Based on this information, the total annuity payments you will receive in 5 years is $1,025,000 ($205,000 multiplied by 5), which will have a present value of $994,953.40. Based on this amount, you will file Form 709 Gift Tax Return on the taxable year you establish the GRAT (which is 2021), providing for a taxable gift of $1,000,000 less $994,953.40 or $5,046.60. Since the taxable gift in a GRAT is not a completed gift, it is not covered by the annual gift tax exclusion. You will have to pay a gift tax, which rate is based on the taxable gift of $5,046.60.
If your stock previously valued at $1,000,0000, at the end of five years, has grown to have a fair market value of $3,000,000, your son, the designated beneficiary, will receive the remainder property less the annuity payments you received, tax-free, since tax was already paid at the beginning of the GRAT term.
What if the assets appreciated slowly than the §7520 rate? In this case, there is no asset to transfer to the remainder beneficiary. The grantor is in the same situation as he was before he executed the GRAT. He simply got back his principal through annuity payments. However, he lost out on the nominal costs of establishing and administering the GRAT, such as legal fees paid to the attorney to draft the trust, the filing of the gift tax return, and the administrative cost of making the annuity payments yearly.
GRAT’s Tax Consequences
Aside from reducing gift and escaping estate tax, below are some tax considerations one must know in establishing a GRAT.
First, even if the GRAT is an irrevocable trust, the trust does not require its own taxpayer identification number. All the income of the GRAT is reported under the grantor’s social security number and income tax will be paid based on the grantor’s taxable income for the taxable year, based on the rates in the income tax bracket. The annuity payments, however, are not considered as income because they are considered merely as a transfer of principal between the same taxpayer.
In the example above, if the 10,000 shares received dividends of $10 per share, the grantor needs to report the income of $100,000 in his IRS Form 1040, Schedule B.
Second, there is a risk that IRS will value the trust asset higher than you have valued it in the gift tax return. This may result in a larger taxable gift and a higher gift tax liability. However, the GRAT can be drafted with an automatic adjustment in annuity payments in case IRS assesses a higher value for the property.
Third, if the term of the GRAT is completed, the designated beneficiaries do not receive a stepped-up basis of the property. In the example above, if, after the end of 5 years, the value of the 10,000 shares is $3,000,000, which is $300 per share, the beneficiaries do not get to use this basis in case they sell the shares they receive in the future. They will use the basis of $100 per share ($1,000,000 divided by 10,000 shares), based on the fair market value of the property when the GRAT was established and the gift tax was paid. Thus, if the beneficiary sells one share at market value of $300 after he receives it, he will need to pay capital gains tax on his profit of $200 (selling price of $300 less the basis of $100).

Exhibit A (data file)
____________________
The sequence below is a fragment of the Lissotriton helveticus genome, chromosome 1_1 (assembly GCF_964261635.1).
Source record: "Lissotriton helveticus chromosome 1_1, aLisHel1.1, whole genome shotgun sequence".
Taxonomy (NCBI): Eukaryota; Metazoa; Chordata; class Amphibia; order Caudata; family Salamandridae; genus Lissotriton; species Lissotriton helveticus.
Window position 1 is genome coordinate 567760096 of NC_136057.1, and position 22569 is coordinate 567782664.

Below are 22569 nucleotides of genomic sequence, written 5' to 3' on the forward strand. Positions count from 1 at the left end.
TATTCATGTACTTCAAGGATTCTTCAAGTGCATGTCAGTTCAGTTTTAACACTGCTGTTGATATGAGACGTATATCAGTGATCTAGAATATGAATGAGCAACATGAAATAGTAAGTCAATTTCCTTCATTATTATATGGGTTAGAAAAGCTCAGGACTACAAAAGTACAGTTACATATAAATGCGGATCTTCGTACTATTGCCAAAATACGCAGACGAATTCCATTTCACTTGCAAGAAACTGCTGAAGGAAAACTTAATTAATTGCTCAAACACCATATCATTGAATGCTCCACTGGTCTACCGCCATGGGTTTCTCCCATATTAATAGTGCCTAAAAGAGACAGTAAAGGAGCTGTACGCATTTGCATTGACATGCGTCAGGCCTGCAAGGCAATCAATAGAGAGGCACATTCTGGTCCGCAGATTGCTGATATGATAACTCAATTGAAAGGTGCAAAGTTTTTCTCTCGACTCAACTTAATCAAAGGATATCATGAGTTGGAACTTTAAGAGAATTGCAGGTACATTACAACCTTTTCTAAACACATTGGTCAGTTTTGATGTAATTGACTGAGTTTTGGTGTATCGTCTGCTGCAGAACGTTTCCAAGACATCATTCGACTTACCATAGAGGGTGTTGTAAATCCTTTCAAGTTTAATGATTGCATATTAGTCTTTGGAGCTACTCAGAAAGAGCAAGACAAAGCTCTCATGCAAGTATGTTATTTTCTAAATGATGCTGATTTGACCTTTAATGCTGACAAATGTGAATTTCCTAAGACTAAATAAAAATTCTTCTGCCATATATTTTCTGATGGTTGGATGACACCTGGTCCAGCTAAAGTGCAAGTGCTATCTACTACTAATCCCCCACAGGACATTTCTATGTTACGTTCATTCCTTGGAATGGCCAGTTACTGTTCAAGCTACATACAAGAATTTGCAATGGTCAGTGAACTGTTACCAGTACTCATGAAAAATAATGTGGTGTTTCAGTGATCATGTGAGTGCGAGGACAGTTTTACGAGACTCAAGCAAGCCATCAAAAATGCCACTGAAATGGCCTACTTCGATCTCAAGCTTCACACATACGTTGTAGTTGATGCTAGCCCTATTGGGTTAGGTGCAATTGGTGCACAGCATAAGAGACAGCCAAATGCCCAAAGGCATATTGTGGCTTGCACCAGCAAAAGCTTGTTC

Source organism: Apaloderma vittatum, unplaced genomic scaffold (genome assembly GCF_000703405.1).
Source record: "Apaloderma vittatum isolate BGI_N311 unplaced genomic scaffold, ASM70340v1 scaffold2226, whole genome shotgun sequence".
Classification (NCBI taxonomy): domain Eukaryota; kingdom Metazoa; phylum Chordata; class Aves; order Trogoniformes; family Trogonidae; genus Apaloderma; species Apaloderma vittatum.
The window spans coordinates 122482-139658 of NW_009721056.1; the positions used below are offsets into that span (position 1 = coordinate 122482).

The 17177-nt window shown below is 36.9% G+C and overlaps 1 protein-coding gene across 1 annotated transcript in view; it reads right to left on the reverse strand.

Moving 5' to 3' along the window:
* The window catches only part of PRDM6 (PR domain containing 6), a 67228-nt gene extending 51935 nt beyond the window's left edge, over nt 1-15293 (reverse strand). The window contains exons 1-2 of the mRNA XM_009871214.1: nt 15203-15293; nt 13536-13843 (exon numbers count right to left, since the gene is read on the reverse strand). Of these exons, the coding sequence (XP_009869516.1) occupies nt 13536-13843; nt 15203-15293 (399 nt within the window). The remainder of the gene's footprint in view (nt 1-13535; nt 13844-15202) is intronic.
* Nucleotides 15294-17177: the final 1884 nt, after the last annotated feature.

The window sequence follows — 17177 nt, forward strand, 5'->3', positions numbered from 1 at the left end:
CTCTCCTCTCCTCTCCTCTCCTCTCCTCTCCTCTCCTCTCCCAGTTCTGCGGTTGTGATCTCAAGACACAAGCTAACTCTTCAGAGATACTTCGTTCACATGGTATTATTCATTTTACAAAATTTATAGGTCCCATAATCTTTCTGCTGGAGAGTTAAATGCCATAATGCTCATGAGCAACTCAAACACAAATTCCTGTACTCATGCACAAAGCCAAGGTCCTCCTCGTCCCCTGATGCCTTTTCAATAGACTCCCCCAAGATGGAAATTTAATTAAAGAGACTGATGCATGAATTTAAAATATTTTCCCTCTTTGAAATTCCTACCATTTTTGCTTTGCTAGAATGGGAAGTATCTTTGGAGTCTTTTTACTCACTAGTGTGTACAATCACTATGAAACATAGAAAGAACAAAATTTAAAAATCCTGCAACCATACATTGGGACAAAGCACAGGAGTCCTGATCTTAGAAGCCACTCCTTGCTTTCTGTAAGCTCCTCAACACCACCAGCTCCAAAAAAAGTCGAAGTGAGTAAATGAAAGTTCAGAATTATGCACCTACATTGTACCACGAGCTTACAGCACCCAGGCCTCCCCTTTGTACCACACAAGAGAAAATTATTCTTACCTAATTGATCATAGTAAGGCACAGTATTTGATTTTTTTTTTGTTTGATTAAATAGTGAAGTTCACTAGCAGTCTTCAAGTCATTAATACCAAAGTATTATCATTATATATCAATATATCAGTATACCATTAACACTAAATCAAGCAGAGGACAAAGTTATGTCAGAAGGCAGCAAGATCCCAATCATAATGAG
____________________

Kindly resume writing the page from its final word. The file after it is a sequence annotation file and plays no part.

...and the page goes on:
Other GRAT points to consider are:
- The trustee and the grantor can be the same person.
- The GRAT must comply with the requirements of 26 USC § 2702 in order for the retained interest to not be valued at zero. Thus, the grantor’s interest must consist of the right to receive a fixed amount annually or a fixed percentage of the fair market value of the property annually. If the annuity payment is a fixed amount, it can also be graduated but the succeeding annuity payment cannot be more than 120% of the previous annuity payment.
- The trust instrument must require that the trustee actually pay the annuity amount to or for the benefit of the grantor. Just having the right to withdraw the annuity payment is not sufficient.
- The trust instrument should prohibit:
- Additional contributions to GRAT;
- Payments to another person other than the grantor before the expiration of the term; and
- Issuance of a note or other debt instrument to pay the annuity payments.
- It is better to have separate GRATs for different kinds of assets, so that the increase and decrease in value don’t cancel out. For example, if you put a stock that is decreasing in value together with a stock that is increasing in value in one GRAT, the corresponding increase and decrease in value will cancel each other out. However, if they are in separate GRATs, one GRAT can be successful, transferring to the beneficiary the appreciation, while the other GRAT can be unsuccessful, losing out on the nominal costs of GRAT establishment administration.
GRATs are an effective and almost risk-free way of transferring wealth to the next generation. It has been used by several billionaires to transfer property to their children, saving billions in taxes. If you are interested in establishing a GRAT, we at the Law Offices of Albert Goodwin are here for you. We have offices in New York, NY, Brooklyn, NY and Queens, NY. You can call us at 718-509-9774 or send us an email at email@example.com.